Greece on a knife-edge as voters head for polls

Greece’s referendum result is balanced on a knife edge today as the country decides whether to accept the terms of an international bailout.

The Greek government called for a crucial referendum called on June 29 after negotiations with creditors broke down over a failure to agree on key points of the economic assistance by institutions composed of the European Central Bank, European Commission and the IMF.

But with opinion polls suggesting there is less than 1 per cent between the Yes and No camps, the referendum could not be closer.

The country’s prime minister, Alexis Tsipras, in office since late January this year, was voted into power on the back of a wave of anti-austerity sentiment by the citizens of a country exhausted after five years of economic hardship. His surprise move to call a referendum caused shock within Greece and beyond.

What was billed by the young premier as a choice for Greece between yes or no to more austerity was quickly interpreted as a choice for Greece to stay in or leave the euro zone and single currency by the country’s European counterparts.

He and his finance minister, Yanis Varoufakis, have spent the week on the airwaves urging their nation to vote No, further worsening the climate between Greece and the rest of Europe.

As the nation weighed up the difficult choice, opinions were deeply divided. Poll results put the difference between the Yes and No camps at less than 1 per cent. Greek media has been reporting that turnout has so far been lower than that for the general elections in January. As of 3.30pm Athens time, the turnout was reported to be at about 35 per cent.

After casting his vote, Mr Tsipras said: “Today is a day of celebration. I am confident that tomorrow we will set a new course of all the peoples of Europe.”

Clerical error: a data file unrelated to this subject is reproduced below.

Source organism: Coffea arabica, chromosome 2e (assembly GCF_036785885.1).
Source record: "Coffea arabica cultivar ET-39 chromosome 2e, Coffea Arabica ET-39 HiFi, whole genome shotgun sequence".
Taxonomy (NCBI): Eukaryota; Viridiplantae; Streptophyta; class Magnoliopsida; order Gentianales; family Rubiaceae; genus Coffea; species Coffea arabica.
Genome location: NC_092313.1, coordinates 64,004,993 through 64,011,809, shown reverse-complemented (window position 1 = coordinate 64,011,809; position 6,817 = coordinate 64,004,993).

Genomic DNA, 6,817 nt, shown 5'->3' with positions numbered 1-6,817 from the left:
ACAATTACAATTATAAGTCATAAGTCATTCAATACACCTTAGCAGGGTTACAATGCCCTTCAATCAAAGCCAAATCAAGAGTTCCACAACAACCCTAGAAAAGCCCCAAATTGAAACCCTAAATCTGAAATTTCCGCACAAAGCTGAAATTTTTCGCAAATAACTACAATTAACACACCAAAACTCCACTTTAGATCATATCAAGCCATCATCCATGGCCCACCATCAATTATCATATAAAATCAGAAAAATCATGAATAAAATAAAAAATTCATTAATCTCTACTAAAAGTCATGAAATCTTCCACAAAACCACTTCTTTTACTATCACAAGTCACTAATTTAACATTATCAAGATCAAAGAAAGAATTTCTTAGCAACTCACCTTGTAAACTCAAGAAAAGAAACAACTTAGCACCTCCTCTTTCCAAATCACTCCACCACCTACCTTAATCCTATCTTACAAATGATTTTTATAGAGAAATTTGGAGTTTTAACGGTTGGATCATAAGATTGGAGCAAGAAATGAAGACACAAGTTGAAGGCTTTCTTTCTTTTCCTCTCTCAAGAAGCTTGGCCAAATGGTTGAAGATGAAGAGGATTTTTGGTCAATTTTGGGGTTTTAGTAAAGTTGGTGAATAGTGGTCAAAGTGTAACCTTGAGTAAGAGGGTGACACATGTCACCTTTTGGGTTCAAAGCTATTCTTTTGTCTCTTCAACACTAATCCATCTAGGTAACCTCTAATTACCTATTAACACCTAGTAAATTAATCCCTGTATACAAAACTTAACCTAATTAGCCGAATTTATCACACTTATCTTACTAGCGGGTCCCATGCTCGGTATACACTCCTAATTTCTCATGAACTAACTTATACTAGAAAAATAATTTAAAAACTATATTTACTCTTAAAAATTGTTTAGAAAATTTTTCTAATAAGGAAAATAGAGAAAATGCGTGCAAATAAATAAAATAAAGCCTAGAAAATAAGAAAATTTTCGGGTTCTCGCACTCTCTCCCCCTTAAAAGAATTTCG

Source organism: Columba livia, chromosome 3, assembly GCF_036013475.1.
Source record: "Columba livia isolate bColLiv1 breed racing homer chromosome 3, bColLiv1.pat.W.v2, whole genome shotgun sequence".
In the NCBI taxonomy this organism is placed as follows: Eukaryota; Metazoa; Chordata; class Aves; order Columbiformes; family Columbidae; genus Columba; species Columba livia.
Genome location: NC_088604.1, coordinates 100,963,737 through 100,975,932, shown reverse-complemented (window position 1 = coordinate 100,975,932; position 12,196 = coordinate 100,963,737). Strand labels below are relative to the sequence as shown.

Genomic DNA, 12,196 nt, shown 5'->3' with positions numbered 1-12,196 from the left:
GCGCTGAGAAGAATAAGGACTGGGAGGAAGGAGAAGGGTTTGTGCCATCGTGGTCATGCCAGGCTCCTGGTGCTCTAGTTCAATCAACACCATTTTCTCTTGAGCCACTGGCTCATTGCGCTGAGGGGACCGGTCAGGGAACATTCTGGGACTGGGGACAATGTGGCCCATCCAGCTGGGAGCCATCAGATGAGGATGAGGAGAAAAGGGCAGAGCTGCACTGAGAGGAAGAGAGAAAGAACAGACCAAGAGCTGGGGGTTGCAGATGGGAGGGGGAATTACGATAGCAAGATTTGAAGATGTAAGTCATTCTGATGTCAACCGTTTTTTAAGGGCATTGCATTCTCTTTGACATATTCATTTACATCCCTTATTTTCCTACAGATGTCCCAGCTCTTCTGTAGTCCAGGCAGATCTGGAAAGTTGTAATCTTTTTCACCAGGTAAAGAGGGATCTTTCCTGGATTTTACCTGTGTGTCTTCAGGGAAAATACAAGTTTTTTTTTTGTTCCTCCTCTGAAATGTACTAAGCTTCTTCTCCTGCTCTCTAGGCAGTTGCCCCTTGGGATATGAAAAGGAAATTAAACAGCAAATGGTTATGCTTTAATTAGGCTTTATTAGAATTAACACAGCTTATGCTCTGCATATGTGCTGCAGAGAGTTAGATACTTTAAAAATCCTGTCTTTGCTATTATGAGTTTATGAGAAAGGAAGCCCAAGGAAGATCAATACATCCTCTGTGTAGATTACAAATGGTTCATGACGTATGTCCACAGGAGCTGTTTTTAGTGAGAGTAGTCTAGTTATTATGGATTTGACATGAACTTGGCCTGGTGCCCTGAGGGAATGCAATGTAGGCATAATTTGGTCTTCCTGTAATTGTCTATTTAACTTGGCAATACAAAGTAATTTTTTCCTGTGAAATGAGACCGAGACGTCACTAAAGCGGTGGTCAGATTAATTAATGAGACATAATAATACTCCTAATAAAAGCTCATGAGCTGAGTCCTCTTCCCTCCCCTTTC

The president of Greece, Prokopis Pavlopoulos, said: “This day belongs to the citizen alone. Regardless of the outcome, we have an obligation to tread the difficult path of tomorrow with absolute unity.”

In central Athens, Eleni Matozouri, 56, a mother of two, said: “I spoilt my ballot paper. I am against all of this, which is domineering our lives.”

Despite fears that the nation was now deeply divided along class, employment and generational lines, the mood on the streets of Athens was calm.

In Pallio Faliro, a middle class suburb of Athens, Yes and No supporters sat side by side and debated the pros and cons of both options. The deputy mayor of the district, Nikolas Giakovlef said: “I will vote Yes but it’s already too late – it’s like being three metres from the iceberg and trying to decide do you turn left or right? You are going to hit the iceberg.”

In the port of Piraeus, which neighbours Athens, opinion was strongly in favour of a No vote. The district’s biomechanical industry, already depressed before the crisis, was obliterated by the economic upheaval that hit the country the financial crisis of 2008.

An elderly lady loudly shouted ‘No’ as she entered the polling station. “No to Europe, no to oppression, no to all of it,” she said. However into the afternoon, the atmosphere remained one of calm contemplation with no incident reported.

Mr Tsipras has hinted that he will resign if a Yes vote comes out on top, with his finance minister, Yanis Varoufakis, saying in an interview that he would rather cut off his arm than accept a bad deal for Greece. Mr Varoufakis said he would resign as finance minister if the Yes voters prevailed. The first exit polls are expected about 7pm local time (about 8pm in Abu Dhabi).

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